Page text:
During his speech to Rice University’s Baker Institute for Public Policy in Houston on Friday, Vice President Mike Pence announced additional sanctions against the rogue Maduro regime running Venezuela: “The United States will continue to exert all diplomatic and economic pressure to bring about a peaceful transition to democracy.... The time has come to liberate Venezuela from Cuba.”
Immediately following his speech, the U.S. Treasury Department levied sanctions on 34 oil tankers owned or operated by PdVSA, Venezuela’s state-owned oil company, along with sanctions on two international shipping companies involved in shipping oil from Venezuela to Cuba. Said Treasury Secretary Steve Mnuchin: “Treasury is taking action against vessels and entities transporting oil ... providing a lifeline to keep the illegitimate Maduro regime afloat. Cuba continues to profit from, and prop up, the illegitimate Maduro regime through oil-for-repression schemes as they attempt to keep Maduro in power.… Cuba has been an underlying force fueling Venezuela’s descent into crisis.”
Up until Friday, U.S. sanctions on Maduro and members of his Marxist regime have had little impact. Despite international pressure from more than 50 countries supporting Maduro’s opponent, interim president Juan Guaidó, Maduro has seen precious little loss of favor among his top military officials. With the the Maduro regime providing Cuba with between 20,000 and 50,000 barrels per day of Venezuelan heavy crude oil, Cuba has in turn been able to keep Maduro afloat with revenues (along with “advisory” services) of between $1 million and $2.5 million every day. If that pipeline is severed, it is hoped, according to an unnamed Treasury Department official, then Cuba and Russia will be forced to “recalibrate” their relationship with Maduro. “[The new sanctions] make [doing business with Cuba and Venezuela] even more radioactive,” the official said.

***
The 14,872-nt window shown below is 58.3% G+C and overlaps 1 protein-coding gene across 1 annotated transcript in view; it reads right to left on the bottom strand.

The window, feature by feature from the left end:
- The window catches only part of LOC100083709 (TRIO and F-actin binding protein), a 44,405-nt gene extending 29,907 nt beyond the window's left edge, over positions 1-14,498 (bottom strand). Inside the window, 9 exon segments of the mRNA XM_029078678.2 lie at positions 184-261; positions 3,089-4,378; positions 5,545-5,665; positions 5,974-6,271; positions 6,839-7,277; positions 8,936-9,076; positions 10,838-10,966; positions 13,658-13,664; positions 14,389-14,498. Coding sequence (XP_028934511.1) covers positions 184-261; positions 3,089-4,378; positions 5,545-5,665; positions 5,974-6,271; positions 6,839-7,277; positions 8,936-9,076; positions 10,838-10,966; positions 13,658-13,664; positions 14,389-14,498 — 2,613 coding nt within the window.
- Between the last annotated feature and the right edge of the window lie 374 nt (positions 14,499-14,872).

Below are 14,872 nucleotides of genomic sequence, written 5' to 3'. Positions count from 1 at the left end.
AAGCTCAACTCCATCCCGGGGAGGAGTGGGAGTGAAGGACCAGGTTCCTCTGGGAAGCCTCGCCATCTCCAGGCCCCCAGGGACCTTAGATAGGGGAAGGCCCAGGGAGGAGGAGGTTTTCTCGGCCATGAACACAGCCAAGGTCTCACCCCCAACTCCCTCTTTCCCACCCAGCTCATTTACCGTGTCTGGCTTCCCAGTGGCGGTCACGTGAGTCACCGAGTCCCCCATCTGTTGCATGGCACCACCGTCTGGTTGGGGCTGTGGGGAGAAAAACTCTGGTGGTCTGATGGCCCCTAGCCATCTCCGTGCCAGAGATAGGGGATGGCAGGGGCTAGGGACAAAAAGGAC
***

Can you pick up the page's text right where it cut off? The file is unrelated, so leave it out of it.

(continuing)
In simple terms, the increased sanctions are supposed to raise the cost to Cuba of sustaining Maduro — and the cost to Russia of sustaining Cuba — to the point where they both decide to cut their losses and cut Maduro loose. If they don’t, said the official, there would be additional sanctions coming from the United States in coming weeks, adding ominously that a military effort to remove the dictator continues to be “a very serious option.”
The unholy alliance between Russia and Cuba date back to the days of the Soviet Union. Russia presently has an embassy in Havana and a consulate-general in Santiago de Cuba. In turn, Cuba has an embassy in Moscow and a consulate in St. Petersburg.
When Putin ascended to power in Russia, he travelled to Cuba to meet with and cement his relationship with Cuban dictator Fidel Castro. In 2008, Russian President Dmitry Medvedev visited Cuba to ink a deal that allowed Russian oil companies to drill for oil off the island’s coast and Russian mining companies to mine nickel deposits on Cuban land. In July 2014, Putin visited Cuba, and then announced his decision to erase 90 percent of the island’s $35 billion debt to Moscow in exchange for permission to expand offshore drilling for oil by Russian companies.
Today there are an estimated 15,000 Cuban military, intelligence, and surveillance officials in Venezuela who are involved in training the colectivos — armed motorcycle gangs — tasked with quashing any latent resistance to the Maduro regime in the lower-class barrios through terrorism, torture, and the “disappearing” of members of that resistance.
Will the new sanctions succeed in raising the cost of sustaining Maduro by both Russia and Cuba to the point where they give it up and work instead to come to terms with Maduro’s replacement, Juan Guaidó? Or will they harden further Maduro’s intransigence and Cuba’s and Russia’s determination to keep him power?
It’s a dangerous game, and the Trump administration has just raised the stakes.
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